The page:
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Case reinforces importance of written agreements

Tiffany Lashmet discusses a case in her Texas Agriculture Law Blog that reinforces the criticalness of having agreements in writing and the importance of legally enforceable contracts.

Tiffany Dowell Lashmet, Assistant Professor and Extension Specialist in Agricultural Law

May 12, 2023

5 Min Read
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Extension Ag Law Specialist Tiffany Lashmet discusses the important of having agreements in writing and to seek legal advice before ceasing contract obligations.Shelley E. Huguley

“If one asks why agreements should be memorialized in writing, this case illustrates why.”   With an opening sentence like that, I knew I had to write a blog post about the Amarillo Court of Appeals’ decision in Kongvongsay v. Sayasane.  Although it is not related to agricultural property, the lessons learned are still important for all landowners, sellers, and purchasers.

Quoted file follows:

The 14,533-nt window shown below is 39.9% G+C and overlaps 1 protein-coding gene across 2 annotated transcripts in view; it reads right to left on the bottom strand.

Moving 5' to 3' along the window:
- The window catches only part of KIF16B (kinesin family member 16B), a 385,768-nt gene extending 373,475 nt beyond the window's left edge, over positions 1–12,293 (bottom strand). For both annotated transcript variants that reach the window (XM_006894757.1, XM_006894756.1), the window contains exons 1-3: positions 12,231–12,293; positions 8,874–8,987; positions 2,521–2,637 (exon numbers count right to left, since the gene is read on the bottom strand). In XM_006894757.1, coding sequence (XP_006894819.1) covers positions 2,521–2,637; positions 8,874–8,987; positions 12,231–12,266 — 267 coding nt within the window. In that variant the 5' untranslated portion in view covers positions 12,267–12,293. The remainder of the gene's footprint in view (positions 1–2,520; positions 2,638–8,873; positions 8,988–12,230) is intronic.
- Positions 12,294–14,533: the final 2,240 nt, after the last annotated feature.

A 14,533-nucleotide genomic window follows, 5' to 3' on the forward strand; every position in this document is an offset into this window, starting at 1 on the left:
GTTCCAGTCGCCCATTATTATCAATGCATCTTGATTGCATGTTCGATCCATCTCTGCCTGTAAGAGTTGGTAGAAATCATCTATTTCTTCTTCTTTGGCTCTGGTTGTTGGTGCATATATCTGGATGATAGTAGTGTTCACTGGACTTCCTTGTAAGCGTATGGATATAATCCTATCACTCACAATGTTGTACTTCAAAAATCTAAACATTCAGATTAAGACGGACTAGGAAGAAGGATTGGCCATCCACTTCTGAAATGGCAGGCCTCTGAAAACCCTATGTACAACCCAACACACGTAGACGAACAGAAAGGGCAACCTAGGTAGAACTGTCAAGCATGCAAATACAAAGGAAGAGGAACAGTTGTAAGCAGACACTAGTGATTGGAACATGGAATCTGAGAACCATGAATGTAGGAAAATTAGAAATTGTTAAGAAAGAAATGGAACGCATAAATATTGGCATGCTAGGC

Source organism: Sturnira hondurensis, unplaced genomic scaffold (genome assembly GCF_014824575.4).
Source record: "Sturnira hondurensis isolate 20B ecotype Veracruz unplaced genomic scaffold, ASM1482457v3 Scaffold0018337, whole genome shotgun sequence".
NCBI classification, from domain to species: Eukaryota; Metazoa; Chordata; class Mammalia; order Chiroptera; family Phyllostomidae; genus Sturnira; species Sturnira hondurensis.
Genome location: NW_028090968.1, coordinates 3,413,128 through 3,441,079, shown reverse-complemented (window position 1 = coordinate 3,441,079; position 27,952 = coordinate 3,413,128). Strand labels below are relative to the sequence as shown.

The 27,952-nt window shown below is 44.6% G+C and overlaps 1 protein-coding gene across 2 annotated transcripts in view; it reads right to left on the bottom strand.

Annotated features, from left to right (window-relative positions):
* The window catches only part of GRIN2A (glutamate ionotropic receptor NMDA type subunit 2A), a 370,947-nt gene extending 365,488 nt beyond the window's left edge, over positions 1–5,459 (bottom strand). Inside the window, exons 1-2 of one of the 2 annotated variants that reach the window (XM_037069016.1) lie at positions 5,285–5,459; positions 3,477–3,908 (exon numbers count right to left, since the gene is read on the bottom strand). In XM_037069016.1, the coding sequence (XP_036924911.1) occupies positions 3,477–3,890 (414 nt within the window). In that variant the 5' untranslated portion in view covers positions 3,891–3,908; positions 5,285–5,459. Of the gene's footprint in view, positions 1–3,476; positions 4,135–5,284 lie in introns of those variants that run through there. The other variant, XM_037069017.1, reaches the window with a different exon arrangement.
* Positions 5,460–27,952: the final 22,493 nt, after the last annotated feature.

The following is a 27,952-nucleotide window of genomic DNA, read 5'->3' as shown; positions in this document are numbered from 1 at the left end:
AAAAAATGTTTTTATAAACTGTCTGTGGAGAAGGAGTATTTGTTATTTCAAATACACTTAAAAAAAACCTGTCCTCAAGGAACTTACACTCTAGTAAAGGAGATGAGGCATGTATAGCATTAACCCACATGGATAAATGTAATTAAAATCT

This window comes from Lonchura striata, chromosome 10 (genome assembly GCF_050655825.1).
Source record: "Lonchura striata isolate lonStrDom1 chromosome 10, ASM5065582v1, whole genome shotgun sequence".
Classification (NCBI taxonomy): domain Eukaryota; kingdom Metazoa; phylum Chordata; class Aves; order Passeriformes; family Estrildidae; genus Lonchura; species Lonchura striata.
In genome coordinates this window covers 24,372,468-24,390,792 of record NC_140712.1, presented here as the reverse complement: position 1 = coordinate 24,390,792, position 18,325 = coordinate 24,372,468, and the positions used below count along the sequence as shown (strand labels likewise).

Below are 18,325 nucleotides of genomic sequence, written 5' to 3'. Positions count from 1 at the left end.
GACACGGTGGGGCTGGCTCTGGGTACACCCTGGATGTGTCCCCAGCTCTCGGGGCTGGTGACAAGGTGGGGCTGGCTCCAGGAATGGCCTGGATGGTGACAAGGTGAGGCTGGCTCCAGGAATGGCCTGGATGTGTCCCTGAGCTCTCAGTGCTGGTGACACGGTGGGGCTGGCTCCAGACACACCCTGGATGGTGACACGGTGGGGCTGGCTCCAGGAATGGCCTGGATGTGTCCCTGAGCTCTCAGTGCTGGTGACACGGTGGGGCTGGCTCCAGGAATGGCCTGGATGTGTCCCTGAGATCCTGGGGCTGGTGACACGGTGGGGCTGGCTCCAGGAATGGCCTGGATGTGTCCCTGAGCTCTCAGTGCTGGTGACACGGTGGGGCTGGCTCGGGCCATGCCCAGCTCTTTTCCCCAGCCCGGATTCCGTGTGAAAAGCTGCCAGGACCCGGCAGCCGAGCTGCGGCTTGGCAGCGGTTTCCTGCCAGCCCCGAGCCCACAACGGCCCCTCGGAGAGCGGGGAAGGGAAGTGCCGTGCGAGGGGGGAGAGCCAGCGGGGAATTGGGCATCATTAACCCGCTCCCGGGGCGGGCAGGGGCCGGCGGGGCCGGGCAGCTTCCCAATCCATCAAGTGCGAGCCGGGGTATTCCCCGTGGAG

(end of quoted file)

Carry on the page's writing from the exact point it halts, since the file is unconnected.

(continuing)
In September 2012, Sayasane and Kongvongsay entered into an oral agreement that Sayasane would buy a commercial building in Amarillo from Kongvongsay for $110,000. Sayasane made a $10,000 down payment that day.  The parties, however, disagreed on two key terms of the agreement.

First, they disagreed about how Sayasane would pay the remaining balance owed. Sayasane claimed he would make $1,000 monthly payments. Kongvongsay claims Sayasane initially said he would pay the remainder in two to three months with proceeds of the sale of another property but seemed to admit that when Sayasane failed to make the payment on these terms, he agreed to accept the $1,000 monthly payments.

Next, they disagreed as to when Kongvongsay would deliver the deed. Saysane claimed Kongvongsay agreed to do so as soon as possible after their initial agreement to list Kongvongsay as a lienholder and ensure payments. Kongvongsay claimed he agreed to deliver the deed once payment was made in full.